Triple-A conformance?

Discussion in 'HTML' started by T.J., Dec 14, 2003.

  1. T.J.

    T.J. Guest

    I am trying to create an accessible page and am trying to
    comply to all guidelines.
    Are there any other AAA compliancy checkers (apart from
    Bobby)
     
    T.J., Dec 14, 2003
    #1
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  2. T.J.

    brucie Guest

    in post <news:brirqu$6ke$>
    T.J. said:

    > I am trying to create an accessible page and am trying to
    > comply to all guidelines.


    it could be argued that if a site claims AAA then it is not designed to
    be accessible but rather to comply with the guidelines as some
    guidelines hinder accessibility.

    so are you designing the site for your visitors or for a set of
    guidelines?

    which will visit the site more often, humans or a set of guidelines?

    > Are there any other AAA compliancy checkers (apart from
    > Bobby)


    http://aprompt.snow.utoronto.ca/
    http://valet.webthing.com/access/

    --
    brucie
    15/December/2003 09:30:52 am kilo
     
    brucie, Dec 14, 2003
    #2
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  3. T.J.

    T.J. Guest

    "brucie" <> wrote in message
    news:bris8b$3q3v9$-berlin.de...
    > in post <news:brirqu$6ke$>
    > T.J. said:
    >
    > > I am trying to create an accessible page and am trying to
    > > comply to all guidelines.

    >
    > it could be argued that if a site claims AAA then it is not designed to
    > be accessible but rather to comply with the guidelines as some
    > guidelines hinder accessibility.
    >
    > so are you designing the site for your visitors or for a set of
    > guidelines?
    >
    > which will visit the site more often, humans or a set of guidelines?
    >
    > > Are there any other AAA compliancy checkers (apart from
    > > Bobby)

    >
    > http://aprompt.snow.utoronto.ca/
    > http://valet.webthing.com/access/
    >
    > --
    > brucie
    > 15/December/2003 09:30:52 am kilo


    Thanks for the reply,
    That's the problem I am having, I want the page to be usable
    and look ok, it looks almost impossible to have a decent page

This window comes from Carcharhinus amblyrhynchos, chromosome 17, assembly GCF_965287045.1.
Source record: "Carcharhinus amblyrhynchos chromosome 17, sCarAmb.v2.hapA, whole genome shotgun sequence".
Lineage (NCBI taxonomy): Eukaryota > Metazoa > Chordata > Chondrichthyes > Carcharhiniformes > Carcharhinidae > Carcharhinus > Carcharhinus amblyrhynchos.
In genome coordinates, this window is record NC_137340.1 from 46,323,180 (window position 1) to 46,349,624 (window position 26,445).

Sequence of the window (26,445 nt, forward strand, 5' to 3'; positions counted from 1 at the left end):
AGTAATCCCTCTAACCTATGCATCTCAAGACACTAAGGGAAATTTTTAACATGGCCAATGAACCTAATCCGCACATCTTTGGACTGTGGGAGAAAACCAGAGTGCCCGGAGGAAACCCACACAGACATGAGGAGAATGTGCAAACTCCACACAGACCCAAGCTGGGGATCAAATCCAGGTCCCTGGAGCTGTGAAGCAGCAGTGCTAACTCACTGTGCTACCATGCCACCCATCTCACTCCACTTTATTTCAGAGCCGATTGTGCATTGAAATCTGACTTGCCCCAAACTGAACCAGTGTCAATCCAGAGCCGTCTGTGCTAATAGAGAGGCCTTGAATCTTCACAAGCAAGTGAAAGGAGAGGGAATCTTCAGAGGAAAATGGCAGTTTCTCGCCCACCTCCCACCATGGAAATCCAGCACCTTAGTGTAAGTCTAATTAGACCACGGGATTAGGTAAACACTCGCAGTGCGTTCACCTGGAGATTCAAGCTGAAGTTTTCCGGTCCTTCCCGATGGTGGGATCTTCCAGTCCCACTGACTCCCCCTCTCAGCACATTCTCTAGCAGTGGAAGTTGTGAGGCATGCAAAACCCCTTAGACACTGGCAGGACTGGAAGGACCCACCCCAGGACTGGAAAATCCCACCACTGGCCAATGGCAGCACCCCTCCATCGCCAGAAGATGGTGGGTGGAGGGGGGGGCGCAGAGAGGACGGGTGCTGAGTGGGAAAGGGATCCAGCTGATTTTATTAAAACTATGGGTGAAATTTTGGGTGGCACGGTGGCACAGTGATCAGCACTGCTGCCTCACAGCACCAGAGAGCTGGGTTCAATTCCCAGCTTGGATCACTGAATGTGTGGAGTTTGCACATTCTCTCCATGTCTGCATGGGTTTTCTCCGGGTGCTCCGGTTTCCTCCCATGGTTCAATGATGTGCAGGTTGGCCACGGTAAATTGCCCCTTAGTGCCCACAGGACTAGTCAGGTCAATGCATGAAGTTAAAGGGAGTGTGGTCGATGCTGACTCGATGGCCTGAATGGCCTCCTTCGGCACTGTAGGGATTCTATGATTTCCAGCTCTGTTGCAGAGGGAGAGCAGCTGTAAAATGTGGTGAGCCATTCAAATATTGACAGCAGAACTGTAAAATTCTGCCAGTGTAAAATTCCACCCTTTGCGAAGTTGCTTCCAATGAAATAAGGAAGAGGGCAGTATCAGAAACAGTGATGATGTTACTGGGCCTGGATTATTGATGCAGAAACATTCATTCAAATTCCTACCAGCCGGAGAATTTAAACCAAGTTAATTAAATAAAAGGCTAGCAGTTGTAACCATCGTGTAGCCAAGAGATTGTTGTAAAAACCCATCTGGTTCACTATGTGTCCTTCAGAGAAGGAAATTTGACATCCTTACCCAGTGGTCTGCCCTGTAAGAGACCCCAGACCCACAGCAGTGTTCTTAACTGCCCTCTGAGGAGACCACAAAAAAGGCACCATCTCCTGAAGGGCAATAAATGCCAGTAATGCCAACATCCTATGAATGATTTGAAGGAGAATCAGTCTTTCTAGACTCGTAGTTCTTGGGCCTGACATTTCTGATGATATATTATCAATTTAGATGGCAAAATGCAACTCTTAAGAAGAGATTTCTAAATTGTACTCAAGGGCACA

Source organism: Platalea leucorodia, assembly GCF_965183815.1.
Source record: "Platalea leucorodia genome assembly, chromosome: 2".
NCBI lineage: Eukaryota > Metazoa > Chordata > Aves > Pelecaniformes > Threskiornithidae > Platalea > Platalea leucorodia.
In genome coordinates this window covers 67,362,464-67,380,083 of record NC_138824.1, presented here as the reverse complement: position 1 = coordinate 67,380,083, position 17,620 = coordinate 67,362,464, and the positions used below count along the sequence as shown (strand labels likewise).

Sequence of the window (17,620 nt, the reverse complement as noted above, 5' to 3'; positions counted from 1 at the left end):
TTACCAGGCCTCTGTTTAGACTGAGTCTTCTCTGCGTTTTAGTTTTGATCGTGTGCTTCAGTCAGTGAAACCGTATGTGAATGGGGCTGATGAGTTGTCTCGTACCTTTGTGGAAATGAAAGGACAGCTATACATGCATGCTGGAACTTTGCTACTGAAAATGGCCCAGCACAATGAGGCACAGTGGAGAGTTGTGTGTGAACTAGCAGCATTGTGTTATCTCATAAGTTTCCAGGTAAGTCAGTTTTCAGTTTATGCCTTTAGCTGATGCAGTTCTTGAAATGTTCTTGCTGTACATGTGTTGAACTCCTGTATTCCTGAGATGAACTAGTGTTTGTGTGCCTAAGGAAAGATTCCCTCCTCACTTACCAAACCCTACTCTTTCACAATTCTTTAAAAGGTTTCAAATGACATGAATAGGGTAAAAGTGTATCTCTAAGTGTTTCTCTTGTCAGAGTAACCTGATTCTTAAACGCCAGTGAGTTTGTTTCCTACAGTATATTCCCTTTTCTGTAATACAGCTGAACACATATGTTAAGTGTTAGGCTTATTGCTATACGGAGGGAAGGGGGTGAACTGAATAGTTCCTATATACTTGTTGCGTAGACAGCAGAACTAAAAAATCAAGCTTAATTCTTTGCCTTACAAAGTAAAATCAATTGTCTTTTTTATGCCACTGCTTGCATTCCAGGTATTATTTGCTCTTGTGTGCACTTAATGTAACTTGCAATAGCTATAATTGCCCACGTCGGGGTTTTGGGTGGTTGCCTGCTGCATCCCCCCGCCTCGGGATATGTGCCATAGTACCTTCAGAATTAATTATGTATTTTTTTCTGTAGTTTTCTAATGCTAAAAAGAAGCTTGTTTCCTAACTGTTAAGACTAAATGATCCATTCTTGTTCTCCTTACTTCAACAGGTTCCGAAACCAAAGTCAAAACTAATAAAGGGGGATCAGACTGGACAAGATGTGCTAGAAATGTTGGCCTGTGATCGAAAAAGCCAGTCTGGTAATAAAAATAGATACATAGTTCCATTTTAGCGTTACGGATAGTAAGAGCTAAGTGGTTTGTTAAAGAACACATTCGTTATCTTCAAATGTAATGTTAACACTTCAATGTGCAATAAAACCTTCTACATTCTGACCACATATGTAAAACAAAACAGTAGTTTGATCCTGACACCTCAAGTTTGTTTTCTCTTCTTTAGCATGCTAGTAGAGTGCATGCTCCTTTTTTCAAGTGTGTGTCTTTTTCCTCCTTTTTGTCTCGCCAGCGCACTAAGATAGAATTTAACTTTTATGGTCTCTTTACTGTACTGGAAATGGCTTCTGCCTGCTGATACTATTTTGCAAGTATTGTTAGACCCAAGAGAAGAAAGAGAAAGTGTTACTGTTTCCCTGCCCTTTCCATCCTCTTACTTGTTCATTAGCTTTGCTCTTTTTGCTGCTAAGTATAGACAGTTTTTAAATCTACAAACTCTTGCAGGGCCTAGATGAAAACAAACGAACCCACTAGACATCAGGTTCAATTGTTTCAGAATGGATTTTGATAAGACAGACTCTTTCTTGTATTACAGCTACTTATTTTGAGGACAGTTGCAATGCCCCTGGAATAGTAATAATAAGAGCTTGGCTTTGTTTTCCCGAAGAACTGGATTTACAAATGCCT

and have 100 per cent AAA conformity.
    I have already used A-Prompt which says the page meets triple-A
    approval, and yet it still fails at Bobby.
    It passes 508, I think I am going to have to settle on that, without
    changing the whole look of the page.
    (are you buttons brucie?)
     
    T.J., Dec 15, 2003
    #3
  4. T.J.

    brucie Guest

    in post <news:britn7$cpp$>
    T.J. said:

    > That's the problem I am having, I want the page to be usable
    > and look ok, it looks almost impossible to have a decent page
    > and have 100 per cent AAA conformity.


    this one is "decent" and "looks ok": http://www.kitty5.com/
    googling for "Triple-A conformance" (or A,AA) will find others.

    > I have already used A-Prompt which says the page meets triple-A
    > approval, and yet it still fails at Bobby.


    bobby cant even prase valid html and reports errors where none exist so
    don't listen too carefully to it. design for your visitors not to
    appease a mindless script.

    --
    brucie
    15/December/2003 10:05:29 am kilo
     
    brucie, Dec 15, 2003
    #4
  5. T.J.

    Nico Schuyt Guest

    Nico Schuyt, Dec 15, 2003
    #5
  6. T.J.

    brucie Guest

    in post <news:3fdd074d$0$425$>
    Nico Schuyt said:

    >> this one is "decent" and "looks ok": http://www.kitty5.com/


    > Isn't the font-size a bit too small


    way too small but at least if you choose to ignore the sizes it isn't an
    issue.

    --
    brucie
    15/December/2003 11:14:27 am kilo
     
    brucie, Dec 15, 2003
    #6
  7. brucie <> wrote:

    >> That's the problem I am having, I want the page to be usable
    >> and look ok, it looks almost impossible to have a decent page and
    >> have 100 per cent AAA conformity.

    >
    > this one is "decent" and "looks ok": http://www.kitty5.com/


    Decency is in the eye of the beholder, but since you implicitly claim
    that the page is AAA conformant, it needs to be noted that it violates
    WAI guidelines in a rather obvious way - though "accessibility
    checkers" will miss even such obvious points.

    Checkpoint 7.3 says: "Until user agents allow users to freeze moving
    content, avoid movement in pages." This alone makes the page lack AAA
    conformance, and even AA conformance.

    --
    Yucca, http://www.cs.tut.fi/~jkorpela/
    Pages about Web authoring: http://www.cs.tut.fi/~jkorpela/www.html
     
    Jukka K. Korpela, Dec 15, 2003
    #7
  8. "T.J." <> wrote:

    > I have already used A-Prompt which says the page meets triple-A